18-0503 Thursday “Daily Bugle” (Delayed 4 May delivery)

18-0503 Thursday “Daily Bugle”

Thursday, 3 May 2018

The Daily Bugle is a free daily newsletter from Full Circle Compliance, containing changes to export/import regulations (ATF, DOE/NRC, Customs, NISPOM, EAR, FACR/OFAC, FAR/DFARS, FTR/AES, HTSUS, and ITAR), plus news and events.  Subscribe 
here for free subscription. Contact us
for advertising inquiries and rates
. [Editor’s note: We were unable to distribute the Wednesday and Thursday editions due to technical difficulties. Those problems have been resolved, and we are back on our regular schedule.]

[No items of interest noted today.]

  1. Items Scheduled for Publication in Future Federal Register Editions
  2. Commerce/BIS: (No new postings.)
  3. DHS/CBP Announces Partial Ukraine-GSP Suspension
  4. State/DDTC Launches Redesigned Website
  5. UK DIT/EJCU Amends Open General Transshipment License Following Venezuela Sanctions
  6. Japan METI Revises End-User List
  1. Washington Times: “Trump Officials to Roll Back Rules on Some Gun Exports”
  2. WorldECR News Alert 3 May 2018
  1. M. Volkov: “FLIR Systems Pays $15 Million Civil Penalty for AECA and ITAR Violations and Earns First DTCC Monitor (Part I of II)”
  2. Gary Stanley’s EC Tip of the Day
  1. ECS Presents “Mastering ITAR/EAR Challenges” on 22-23 May in Annapolis, MD
  1. Bartlett’s Unfamiliar Quotations 
  2. Are Your Copies of Regulations Up to Date? Latest Amendments: ATF (15 Jan 2016), Customs (12 Apr 2018), DOD/NISPOM (18 May 2016), EAR (5 Apr 2018), FACR/OFAC (19 Mar 2018), FTR (24 Apr 2018), HTSUS (25 Apr 2018), ITAR (14 Feb 2018) 
  3. Weekly Highlights of the Daily Bugle Top Stories 



[No items of interest noted today.]

* * * * * * * * * * * * * * * * * * * * 


OGS_a11. Items Scheduled for Publication in Future Federal Register Editions
(Source: Federal Register)

* Treasury; Foreign Assets Control Office; NOTICES; Blocking or Unblocking of Persons and Properties [Publication Date: 4 May 2018.]

* * * * * * * * * * * * * * * * * * * *


* * * * * * * * * * * * * * * * * * * *

CSMS #18-000320, 3 May 2018.)
In accordance with Presidential Proclamation 9687 of December 22, 2017 (Federal Register/Vol. 82, No. 247/Wednesday, December 27, 2017), articles of Ukraine listed in Annex III and entered or withdrawn from warehouse on or after April 26, 2018 have had their GSP eligibility suspended, and should not be entered with the benefit of the Generalized System of Preferences (GSP) benefits.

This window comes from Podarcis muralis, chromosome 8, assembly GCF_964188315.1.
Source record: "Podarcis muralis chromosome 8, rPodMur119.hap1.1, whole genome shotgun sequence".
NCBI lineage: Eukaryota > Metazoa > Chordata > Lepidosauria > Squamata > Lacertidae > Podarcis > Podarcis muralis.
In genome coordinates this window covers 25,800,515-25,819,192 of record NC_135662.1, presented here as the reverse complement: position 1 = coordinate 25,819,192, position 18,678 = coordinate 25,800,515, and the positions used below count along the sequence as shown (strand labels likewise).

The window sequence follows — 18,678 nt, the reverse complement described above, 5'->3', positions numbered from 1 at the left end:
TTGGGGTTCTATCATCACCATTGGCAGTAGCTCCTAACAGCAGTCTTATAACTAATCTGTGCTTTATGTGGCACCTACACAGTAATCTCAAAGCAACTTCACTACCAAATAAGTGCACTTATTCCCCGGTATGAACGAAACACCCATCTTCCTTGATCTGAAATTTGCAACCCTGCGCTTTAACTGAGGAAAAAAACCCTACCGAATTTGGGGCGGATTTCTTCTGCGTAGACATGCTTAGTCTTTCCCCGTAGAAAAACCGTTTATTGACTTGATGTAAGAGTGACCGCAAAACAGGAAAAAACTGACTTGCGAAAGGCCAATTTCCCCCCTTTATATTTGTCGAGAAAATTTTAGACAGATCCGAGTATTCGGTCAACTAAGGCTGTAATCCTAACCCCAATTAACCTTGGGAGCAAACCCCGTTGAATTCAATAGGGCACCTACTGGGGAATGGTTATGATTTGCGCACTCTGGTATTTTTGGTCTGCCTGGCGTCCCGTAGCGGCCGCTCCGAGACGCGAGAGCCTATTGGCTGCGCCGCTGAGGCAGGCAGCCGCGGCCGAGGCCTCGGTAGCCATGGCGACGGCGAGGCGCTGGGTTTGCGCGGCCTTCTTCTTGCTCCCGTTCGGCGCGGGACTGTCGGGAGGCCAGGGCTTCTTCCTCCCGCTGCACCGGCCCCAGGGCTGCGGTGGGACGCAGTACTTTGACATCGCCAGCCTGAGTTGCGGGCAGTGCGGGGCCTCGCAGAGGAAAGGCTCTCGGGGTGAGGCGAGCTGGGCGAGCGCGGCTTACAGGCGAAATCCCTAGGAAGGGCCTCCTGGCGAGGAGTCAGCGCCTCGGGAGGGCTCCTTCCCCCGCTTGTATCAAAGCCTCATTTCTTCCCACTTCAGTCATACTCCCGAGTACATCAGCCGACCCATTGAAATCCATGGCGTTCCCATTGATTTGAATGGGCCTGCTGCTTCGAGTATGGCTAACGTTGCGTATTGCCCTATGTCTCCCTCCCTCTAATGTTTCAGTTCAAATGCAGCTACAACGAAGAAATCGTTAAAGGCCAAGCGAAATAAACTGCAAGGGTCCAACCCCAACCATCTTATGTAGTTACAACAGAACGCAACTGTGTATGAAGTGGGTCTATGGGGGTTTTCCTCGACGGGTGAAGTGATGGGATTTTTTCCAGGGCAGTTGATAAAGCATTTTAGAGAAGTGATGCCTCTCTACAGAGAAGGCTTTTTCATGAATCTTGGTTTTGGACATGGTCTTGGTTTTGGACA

The complete Federal Register Notice, including Annex III, is available at here.
ACE programming has been completed.
Questions should be addressed to the Trade Agreements Branch at FTA@dhs.gov.
* * * * * * * * * * * * * * * * * * * *

(Source: Editor, 30 Apr 2018.)

The State Department’s Directorate of Defense Trade Controls (DDTC) has launched a
redesigned website
. The updated website features a number of improvements including navigation, searchability, and accessibility, with a consistent, full-featured experience across mobile devices. Updates to DDTC’s website will continue.  DDTC staff is available at (202) 663-1282 or 
for assistance.
* * * * * * * * * * * * * * * * * * * *

OGS_a55. UK DIT/EJCU Amends Open General Transshipment License Following Venezuela Sanctions
UK DIT/EJCU, 3 May 2018.)
The Export Control Joint Unit (ECJU) has amended and republished its open general transshipment license (OGTL) following an inadvertent omission when updating a number of licenses in response to the introduction of Venezuela sanctions.

The sanction measures were summarized in notice to exporters 2017/25.
* * * * * * * * * * * * * * * * * * * * 

METI, 2 May 2018.)
The End User List has been revised based on the latest information to contain 529 entities (increased by 21 entities from the previous version) in 13 countries and regions.
The Ministry of Economy, Trade and Industry (METI) has issued the End User List, providing exporters with information on foreign entities for which concern cannot be eliminated regarding involvement in activities such as the development of weapons of mass destruction (WMDs) and other items, for the purpose of enhancing the effectiveness of the catch-all control* on cargos and other loads relating to WMDs and other items. METI hereby announces that it has revised the End User List based on the latest information.
For the purpose of enhancing the effectiveness of the catch-all control, the End User List provides exporters with referential information on foreign entities for which concern cannot be eliminated regarding involvement in activities such as the development of WMDs or other items. It is not an embargo list. If the user of the cargos and other items to be exported is found in the list, exporters are required to submit an application for an export license except in the case where it is evident that the cargos or other items will not be used for activities such as the development of WMDs and other items. The list has been issued since the catch-all control was introduced in April 2002.